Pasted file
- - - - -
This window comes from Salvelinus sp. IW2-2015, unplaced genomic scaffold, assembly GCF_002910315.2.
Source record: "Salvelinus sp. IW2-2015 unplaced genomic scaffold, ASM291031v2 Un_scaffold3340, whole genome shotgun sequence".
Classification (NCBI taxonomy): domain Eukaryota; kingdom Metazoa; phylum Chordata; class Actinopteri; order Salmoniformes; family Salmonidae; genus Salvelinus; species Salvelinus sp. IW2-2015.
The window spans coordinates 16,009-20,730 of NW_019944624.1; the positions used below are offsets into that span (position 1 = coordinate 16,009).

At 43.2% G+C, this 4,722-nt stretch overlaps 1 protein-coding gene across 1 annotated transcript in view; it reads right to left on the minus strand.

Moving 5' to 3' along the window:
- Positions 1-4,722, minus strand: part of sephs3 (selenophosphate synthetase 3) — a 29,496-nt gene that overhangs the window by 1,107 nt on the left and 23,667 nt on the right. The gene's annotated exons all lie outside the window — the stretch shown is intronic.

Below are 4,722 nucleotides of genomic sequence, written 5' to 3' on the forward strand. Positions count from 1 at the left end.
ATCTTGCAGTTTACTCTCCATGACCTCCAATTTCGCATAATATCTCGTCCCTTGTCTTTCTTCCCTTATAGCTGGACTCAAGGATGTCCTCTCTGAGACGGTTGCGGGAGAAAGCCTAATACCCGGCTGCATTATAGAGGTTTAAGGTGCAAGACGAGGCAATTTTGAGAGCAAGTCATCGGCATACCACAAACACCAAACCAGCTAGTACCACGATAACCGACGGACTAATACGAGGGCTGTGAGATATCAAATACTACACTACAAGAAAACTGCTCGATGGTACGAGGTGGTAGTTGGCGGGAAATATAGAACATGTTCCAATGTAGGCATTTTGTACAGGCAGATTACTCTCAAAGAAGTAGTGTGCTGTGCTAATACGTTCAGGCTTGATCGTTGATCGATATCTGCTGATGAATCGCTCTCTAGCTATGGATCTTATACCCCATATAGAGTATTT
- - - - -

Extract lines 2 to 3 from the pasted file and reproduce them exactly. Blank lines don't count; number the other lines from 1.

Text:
Source record: "Salvelinus sp. IW2-2015 unplaced genomic scaffold, ASM291031v2 Un_scaffold3340, whole genome shotgun sequence".
Classification (NCBI taxonomy): domain Eukaryota; kingdom Metazoa; phylum Chordata; class Actinopteri; order Salmoniformes; family Salmonidae; genus Salvelinus; species Salvelinus sp. IW2-2015.